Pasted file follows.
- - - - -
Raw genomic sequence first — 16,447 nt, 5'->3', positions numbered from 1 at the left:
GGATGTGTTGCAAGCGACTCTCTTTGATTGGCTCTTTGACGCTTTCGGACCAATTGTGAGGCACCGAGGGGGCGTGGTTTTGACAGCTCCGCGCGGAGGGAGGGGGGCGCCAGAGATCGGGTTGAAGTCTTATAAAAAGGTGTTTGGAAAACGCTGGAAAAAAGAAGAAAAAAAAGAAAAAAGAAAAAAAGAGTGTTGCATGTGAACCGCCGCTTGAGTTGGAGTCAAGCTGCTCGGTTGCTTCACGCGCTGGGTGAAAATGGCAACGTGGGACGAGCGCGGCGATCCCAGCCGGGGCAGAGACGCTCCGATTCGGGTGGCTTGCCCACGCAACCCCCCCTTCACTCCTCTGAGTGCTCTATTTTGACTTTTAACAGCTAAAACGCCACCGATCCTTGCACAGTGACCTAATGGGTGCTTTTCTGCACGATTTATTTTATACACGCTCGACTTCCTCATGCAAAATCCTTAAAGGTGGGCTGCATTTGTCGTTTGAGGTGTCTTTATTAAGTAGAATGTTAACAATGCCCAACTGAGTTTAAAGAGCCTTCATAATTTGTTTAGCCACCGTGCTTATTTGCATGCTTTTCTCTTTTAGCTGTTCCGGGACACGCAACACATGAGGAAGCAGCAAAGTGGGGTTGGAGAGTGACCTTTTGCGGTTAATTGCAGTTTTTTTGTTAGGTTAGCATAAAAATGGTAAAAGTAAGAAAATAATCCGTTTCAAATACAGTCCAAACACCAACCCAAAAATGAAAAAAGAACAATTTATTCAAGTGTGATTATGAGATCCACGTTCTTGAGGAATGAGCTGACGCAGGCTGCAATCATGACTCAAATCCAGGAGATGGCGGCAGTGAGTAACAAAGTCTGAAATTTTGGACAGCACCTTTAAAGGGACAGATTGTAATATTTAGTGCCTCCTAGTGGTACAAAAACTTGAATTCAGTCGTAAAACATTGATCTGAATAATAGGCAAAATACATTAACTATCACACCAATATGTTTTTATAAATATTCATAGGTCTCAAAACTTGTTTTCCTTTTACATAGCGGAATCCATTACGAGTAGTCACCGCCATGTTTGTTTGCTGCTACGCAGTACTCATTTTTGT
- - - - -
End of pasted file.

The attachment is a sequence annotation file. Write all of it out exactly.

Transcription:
Raw genomic sequence first — 16,447 nt, 5'->3', positions numbered from 1 at the left:
GGATGTGTTGCAAGCGACTCTCTTTGATTGGCTCTTTGACGCTTTCGGACCAATTGTGAGGCACCGAGGGGGCGTGGTTTTGACAGCTCCGCGCGGAGGGAGGGGGGCGCCAGAGATCGGGTTGAAGTCTTATAAAAAGGTGTTTGGAAAACGCTGGAAAAAAGAAGAAAAAAAAGAAAAAAGAAAAAAAGAGTGTTGCATGTGAACCGCCGCTTGAGTTGGAGTCAAGCTGCTCGGTTGCTTCACGCGCTGGGTGAAAATGGCAACGTGGGACGAGCGCGGCGATCCCAGCCGGGGCAGAGACGCTCCGATTCGGGTGGCTTGCCCACGCAACCCCCCCTTCACTCCTCTGAGTGCTCTATTTTGACTTTTAACAGCTAAAACGCCACCGATCCTTGCACAGTGACCTAATGGGTGCTTTTCTGCACGATTTATTTTATACACGCTCGACTTCCTCATGCAAAATCCTTAAAGGTGGGCTGCATTTGTCGTTTGAGGTGTCTTTATTAAGTAGAATGTTAACAATGCCCAACTGAGTTTAAAGAGCCTTCATAATTTGTTTAGCCACCGTGCTTATTTGCATGCTTTTCTCTTTTAGCTGTTCCGGGACACGCAACACATGAGGAAGCAGCAAAGTGGGGTTGGAGAGTGACCTTTTGCGGTTAATTGCAGTTTTTTTGTTAGGTTAGCATAAAAATGGTAAAAGTAAGAAAATAATCCGTTTCAAATACAGTCCAAACACCAACCCAAAAATGAAAAAAGAACAATTTATTCAAGTGTGATTATGAGATCCACGTTCTTGAGGAATGAGCTGACGCAGGCTGCAATCATGACTCAAATCCAGGAGATGGCGGCAGTGAGTAACAAAGTCTGAAATTTTGGACAGCACCTTTAAAGGGACAGATTGTAATATTTAGTGCCTCCTAGTGGTACAAAAACTTGAATTCAGTCGTAAAACATTGATCTGAATAATAGGCAAAATACATTAACTATCACACCAATATGTTTTTATAAATATTCATAGGTCTCAAAACTTGTTTTCCTTTTACATAGCGGAATCCATTACGAGTAGTCACCGCCATGTTTGTTTGCTGCTACGCAGTACTCATTTTTGT